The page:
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The manicured lawns make the Cluniac priory look prosperous even as a ruins.

By Dana Huntley

Much Wenlock shares its essential characteristics with scores of small market towns scattered across the English landscape

In just a few short months, more than 16,000 athletes from around the world will gather in London for the 2012 Olympic Games. In time-honored tradition since the first modern Olympics in 1896, the games will open with gala ceremony. In colorful costume, athletes will parade by nation into the new Olympic Stadium in Stratford, East London, where the Olympic village and competition sites have been under construction for years.

In the excitement of the Olympic opening ceremony, few will spare a thought that the traditions of the modern Olympics and the parade of athletes itself were born in a small market town in Shropshire—except maybe the Olympic mascot, Wenlock (the  baneful little creature pictured above), named to commemorate the Olympics’ roots in quiet Much Wenlock.

Much Wenlock shares its essential characteristics with scores of small market towns scattered across the English landscape. This particular town of some 3,000 souls is perched on the end of Wenlock Edge, a picture-postcard escarpment of hills running a dozen miles to the southwest toward the Welsh border. To the north lies the modern industrial town of Telford, and the historic River Severn valley of Ironbridge Gorge—the birthplace of the Industrial Revolution.

The streets of Much Wenlock are much quieter than Telford’s, however, and their very narrowness bespeaks an origin long before the advent of modern transportation. In fact, most of the town’s principal streets are Victorian or earlier—sometimes much earlier. Like many medieval English towns, Much Wenlock grew up in the literal and commercial shadow of Wenlock Priory. Like most medieval religious foundations, the rich Cluniac priory itself received its death knell from Henry VIII, but the town lived on.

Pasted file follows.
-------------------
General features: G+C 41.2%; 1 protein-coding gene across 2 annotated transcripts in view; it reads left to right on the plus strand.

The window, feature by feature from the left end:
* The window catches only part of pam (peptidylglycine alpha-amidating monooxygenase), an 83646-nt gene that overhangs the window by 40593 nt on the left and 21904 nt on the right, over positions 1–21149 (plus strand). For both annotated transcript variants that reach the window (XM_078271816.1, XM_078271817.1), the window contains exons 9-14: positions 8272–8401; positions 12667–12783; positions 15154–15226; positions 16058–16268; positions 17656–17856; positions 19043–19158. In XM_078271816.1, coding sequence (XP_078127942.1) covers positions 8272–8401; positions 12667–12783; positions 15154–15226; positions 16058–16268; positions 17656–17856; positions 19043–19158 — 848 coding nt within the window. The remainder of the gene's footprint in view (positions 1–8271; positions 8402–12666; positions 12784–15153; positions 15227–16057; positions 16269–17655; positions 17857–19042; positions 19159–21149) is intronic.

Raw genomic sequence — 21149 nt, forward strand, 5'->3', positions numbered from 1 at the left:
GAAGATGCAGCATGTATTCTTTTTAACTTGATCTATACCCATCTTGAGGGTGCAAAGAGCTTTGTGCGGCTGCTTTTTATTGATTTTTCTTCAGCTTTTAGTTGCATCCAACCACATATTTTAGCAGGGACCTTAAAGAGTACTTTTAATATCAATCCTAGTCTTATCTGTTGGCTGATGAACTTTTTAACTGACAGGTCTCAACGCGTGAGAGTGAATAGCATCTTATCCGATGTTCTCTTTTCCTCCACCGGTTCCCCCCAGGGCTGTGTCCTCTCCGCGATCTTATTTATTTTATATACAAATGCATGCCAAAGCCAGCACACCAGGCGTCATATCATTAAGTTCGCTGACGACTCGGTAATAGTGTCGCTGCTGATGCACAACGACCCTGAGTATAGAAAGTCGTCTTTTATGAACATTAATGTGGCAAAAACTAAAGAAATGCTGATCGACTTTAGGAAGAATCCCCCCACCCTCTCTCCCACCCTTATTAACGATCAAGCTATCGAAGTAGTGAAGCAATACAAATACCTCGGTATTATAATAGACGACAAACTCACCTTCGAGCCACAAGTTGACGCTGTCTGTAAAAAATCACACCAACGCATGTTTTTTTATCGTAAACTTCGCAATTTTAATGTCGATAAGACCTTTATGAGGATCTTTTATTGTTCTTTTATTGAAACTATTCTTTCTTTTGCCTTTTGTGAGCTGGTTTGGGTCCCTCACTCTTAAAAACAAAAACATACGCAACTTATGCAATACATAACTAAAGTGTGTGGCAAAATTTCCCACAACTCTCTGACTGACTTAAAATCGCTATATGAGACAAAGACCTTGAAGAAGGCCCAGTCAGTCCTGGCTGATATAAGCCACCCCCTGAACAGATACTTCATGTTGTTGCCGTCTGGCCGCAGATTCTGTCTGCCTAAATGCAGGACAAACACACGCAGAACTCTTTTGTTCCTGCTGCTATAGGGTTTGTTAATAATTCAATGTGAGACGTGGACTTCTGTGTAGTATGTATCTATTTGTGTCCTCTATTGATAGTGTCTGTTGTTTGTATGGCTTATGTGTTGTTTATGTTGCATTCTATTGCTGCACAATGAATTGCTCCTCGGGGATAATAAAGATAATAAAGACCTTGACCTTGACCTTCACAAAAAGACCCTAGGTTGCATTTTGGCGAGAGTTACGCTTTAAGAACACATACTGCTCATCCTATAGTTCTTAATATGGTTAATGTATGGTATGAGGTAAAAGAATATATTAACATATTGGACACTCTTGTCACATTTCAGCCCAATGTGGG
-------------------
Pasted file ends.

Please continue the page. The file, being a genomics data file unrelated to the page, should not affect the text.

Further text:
Wenlock, a baneful little creature and Olympic logo.Until the coming of the railroad, let alone the automobile, small rural towns like Much Wenlock were relatively isolated from the big world beyond, including London, which would have seemed a world away. In that isolated world of the mid-1800s, the Much Wenlock town doctor was a forward-thinking, enterprising young man, who returned home from a medical education on the Continent to assume the practice of his father. Dr. William Penny Brookes subsequently went on to be one of the prime movers-and-shakers in Much Wenlock for more than 50 years.

In 1841, the young doctor was made justice of the peace and shortly after, commissioner for roads and taxes. That year also, Brookes founded the Agricultural Reading Society, in essence a lending library with adult education classes. Out of that organization Brooke formed the Wenlock Olympian Class in 1850 to hold annual Games “to promote the moral, physical and intellectual improvement of the inhabitants.”

The first Wenlock Olympian Games were held in October 1850, with classic track-and-field events as well as “country sports” such as football, cricket and quoits. The games contested have varied and evolved over the years, but the Wenlock Olympian Games have remained; they are still held annually the second week of July in and around Much Wenlock and draw several thousand athletes of all ages from across Britain.

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